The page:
Is it because they don’t care? That is a part of the whole, but there is much more to it. After my short stint of living here there is something rather clear to me. This place is either a miracle (if you believe in such a thing) or this place has the most self-determined peoplehood on the face of the earth. I am convinced of the following:


  1. Israel needs no ones permission to exist.
  2. Israel will exist whether or not there is ever an independent Palestine state or a territory under its control contained within it.
  3. Israel doesn’t care if the international community lies about them all damn day.
  4. Israel doesn’t care if you are on social media defending them or bashing them.
  5. Israel is busy. Busy living, working, preventing attacks and protecting its citizens. She is creating, thriving, laughing, dancing, eating, drinking and smoking. They are busy growing, learning, inventing, developing and all of this is happening at a rapid pace that I have never seen the likes of before.

If Israel did not focus on all that I have just mentioned, she would cease to exist. Time only moves in one direction- forward. Time does not go backwards. The only way for Israel to not just maintain, but progress, is to keep moving forward. If she were to stop in the middle of her busy life and set aside all of her responsibilities in order to take a look and a listen to what you all say, do and think about her- it would become a diversion. It would be a distraction and it would deplete her resources away from all that she must continuously accomplish.

You, the diaspora have a job. You get to do all the worrying, explaining and defending for her. Thank you for that, but please understand that in the hierarchy of priorities, she must be freed up to pursue her existence. She cannot afford to be weighed down by negativity, sadness, hopelessness, criticism, hate, controversy or seeking the approval of others.

I know some of you ache for her deep in your soul. Some of you have an undying devotion to this nation. Some of you would die for her. That is a necessity for Israel and on behalf of all of us here, I want to give you my thanks.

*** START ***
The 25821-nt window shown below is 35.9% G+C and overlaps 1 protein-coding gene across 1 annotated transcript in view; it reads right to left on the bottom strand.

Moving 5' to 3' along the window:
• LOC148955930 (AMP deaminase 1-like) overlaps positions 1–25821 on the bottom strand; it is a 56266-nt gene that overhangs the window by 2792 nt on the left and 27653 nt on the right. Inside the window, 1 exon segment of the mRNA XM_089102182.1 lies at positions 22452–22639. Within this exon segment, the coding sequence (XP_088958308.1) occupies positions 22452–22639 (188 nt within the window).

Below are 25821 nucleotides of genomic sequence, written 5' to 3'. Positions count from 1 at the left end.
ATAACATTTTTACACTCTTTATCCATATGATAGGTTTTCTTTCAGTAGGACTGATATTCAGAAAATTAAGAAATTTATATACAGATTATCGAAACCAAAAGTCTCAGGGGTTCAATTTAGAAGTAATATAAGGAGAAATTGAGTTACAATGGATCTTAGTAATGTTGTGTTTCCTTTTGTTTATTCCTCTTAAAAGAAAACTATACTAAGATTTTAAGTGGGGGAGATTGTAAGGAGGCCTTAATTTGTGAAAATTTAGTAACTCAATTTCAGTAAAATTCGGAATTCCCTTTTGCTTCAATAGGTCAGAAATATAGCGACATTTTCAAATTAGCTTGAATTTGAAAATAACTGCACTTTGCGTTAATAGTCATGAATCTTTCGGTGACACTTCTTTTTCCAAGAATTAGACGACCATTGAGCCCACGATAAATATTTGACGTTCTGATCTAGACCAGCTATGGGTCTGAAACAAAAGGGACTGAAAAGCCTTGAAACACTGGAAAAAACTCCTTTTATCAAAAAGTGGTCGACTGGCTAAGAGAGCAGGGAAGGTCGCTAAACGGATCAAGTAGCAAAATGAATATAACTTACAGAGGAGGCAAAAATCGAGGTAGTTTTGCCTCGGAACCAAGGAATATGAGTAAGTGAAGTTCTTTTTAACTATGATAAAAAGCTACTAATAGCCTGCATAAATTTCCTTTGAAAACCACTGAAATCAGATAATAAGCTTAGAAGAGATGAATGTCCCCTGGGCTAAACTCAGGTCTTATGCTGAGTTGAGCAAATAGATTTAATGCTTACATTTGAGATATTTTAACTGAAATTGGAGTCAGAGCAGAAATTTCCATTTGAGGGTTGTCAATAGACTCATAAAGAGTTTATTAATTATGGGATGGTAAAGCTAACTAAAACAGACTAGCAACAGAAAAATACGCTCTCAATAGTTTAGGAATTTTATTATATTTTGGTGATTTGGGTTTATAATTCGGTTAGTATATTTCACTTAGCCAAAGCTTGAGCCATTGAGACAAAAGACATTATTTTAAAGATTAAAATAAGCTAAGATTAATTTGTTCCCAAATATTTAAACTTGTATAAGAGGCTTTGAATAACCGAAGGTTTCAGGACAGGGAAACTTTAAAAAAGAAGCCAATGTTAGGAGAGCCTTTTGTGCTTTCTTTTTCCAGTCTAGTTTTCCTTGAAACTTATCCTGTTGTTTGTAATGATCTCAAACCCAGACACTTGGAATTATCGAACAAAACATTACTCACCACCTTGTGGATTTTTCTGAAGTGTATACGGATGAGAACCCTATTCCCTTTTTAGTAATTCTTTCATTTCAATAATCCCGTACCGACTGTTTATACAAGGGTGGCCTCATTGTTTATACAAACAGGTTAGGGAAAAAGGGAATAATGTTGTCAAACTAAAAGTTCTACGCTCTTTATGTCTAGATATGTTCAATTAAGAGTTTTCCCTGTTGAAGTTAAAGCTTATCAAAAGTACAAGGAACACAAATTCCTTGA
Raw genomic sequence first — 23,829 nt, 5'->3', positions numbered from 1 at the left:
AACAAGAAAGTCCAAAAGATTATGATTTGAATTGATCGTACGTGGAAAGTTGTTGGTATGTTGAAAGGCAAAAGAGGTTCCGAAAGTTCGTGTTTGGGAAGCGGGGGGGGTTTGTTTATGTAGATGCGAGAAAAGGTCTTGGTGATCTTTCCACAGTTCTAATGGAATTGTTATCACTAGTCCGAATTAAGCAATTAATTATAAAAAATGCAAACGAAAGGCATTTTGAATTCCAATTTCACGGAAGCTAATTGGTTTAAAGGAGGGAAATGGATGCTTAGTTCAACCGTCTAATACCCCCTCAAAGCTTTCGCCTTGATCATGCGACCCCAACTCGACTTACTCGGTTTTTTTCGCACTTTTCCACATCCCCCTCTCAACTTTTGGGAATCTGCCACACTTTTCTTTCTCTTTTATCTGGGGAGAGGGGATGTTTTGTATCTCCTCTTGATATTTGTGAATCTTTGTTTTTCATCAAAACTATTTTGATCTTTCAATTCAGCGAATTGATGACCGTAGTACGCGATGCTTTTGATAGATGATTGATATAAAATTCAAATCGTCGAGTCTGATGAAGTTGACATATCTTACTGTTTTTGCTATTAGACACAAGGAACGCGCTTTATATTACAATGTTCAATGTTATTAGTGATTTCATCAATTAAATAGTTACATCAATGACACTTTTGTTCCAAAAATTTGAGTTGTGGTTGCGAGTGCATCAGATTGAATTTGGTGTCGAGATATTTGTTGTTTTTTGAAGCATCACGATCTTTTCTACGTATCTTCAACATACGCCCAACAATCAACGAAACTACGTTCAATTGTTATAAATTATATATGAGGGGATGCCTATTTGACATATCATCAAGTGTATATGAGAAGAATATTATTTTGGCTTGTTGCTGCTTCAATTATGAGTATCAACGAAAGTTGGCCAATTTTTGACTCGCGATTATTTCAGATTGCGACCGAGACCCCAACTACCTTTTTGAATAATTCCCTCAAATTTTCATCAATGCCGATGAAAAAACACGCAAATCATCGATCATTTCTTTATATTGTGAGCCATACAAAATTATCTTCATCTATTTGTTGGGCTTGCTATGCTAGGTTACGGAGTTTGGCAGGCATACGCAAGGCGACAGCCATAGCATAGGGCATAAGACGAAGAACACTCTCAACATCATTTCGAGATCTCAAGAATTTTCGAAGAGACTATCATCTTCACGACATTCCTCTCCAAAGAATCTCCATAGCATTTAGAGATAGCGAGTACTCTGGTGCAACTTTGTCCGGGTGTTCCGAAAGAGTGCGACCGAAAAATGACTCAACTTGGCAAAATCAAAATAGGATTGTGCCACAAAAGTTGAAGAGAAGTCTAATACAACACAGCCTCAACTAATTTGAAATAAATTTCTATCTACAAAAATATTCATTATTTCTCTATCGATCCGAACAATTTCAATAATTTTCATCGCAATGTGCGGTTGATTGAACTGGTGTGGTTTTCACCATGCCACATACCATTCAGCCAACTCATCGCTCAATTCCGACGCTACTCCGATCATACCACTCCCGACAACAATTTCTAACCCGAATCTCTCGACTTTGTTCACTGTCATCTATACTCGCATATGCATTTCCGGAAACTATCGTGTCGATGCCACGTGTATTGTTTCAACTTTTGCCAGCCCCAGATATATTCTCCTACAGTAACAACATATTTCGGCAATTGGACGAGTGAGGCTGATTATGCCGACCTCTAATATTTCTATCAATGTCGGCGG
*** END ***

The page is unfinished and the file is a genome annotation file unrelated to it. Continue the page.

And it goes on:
Consider this:

The word Judaism is not Hebrew, it is an Anglicized word, sorry to break it to you.

If we examine the Hebrew and its syntax and morphology we see something important. The word Judaism does not mean religion in Hebrew. There is no word in Hebrew for religion.

Let me tie the (at times unspoken) thanks that Israel has for the diaspora to where I am going with this.

Yehudim, the people of Yehuda (the place), the name of said tribe and person, Yehuda- must be examined properly.

In Hebrew, every word magically has a three-letter root. The connection between these shared words is astounding.

The word Yehuda comes from the Hebrew word lehodot, which means to thank. Indeed, upon his birth, Leah, Yehuda’s mother, declared “hapaam odeh et Hashem,” this time I thank G-d. Feelings of gratitude characterized Yehuda’s birth. The commonly used word todah, meaning- thank you, stems from the same root.

Therefore, when I say, “on behalf of all of us here in Israel, I want to give you my thanks,” please understand how profound that truly is.

We, the Yehudim, are a people of thanks.







About jewess

I am a Judaic Studies academic who loves all facets of Jewry. I am at my core and artistic being, as I am a classically trained pianist and composer. I love aesthetics and my dog. I am a misanthrope, but try to be kind to everyone.
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2 Responses to I GOT IT ALL WRONG-But Thanks

  1. thomas6412 says:

    You got it perfectly right Kara 👌💜

  2. Anna Riccardi says:

    I understand it. I have been in Israel recently after years and just when I was there I remembered well how was living in Israel. Unluckily, I took maybe the worst decision in my life when I left Israel, and I am still paying for it.
    I agree with you in almost all you have written. … Good luck for your new life!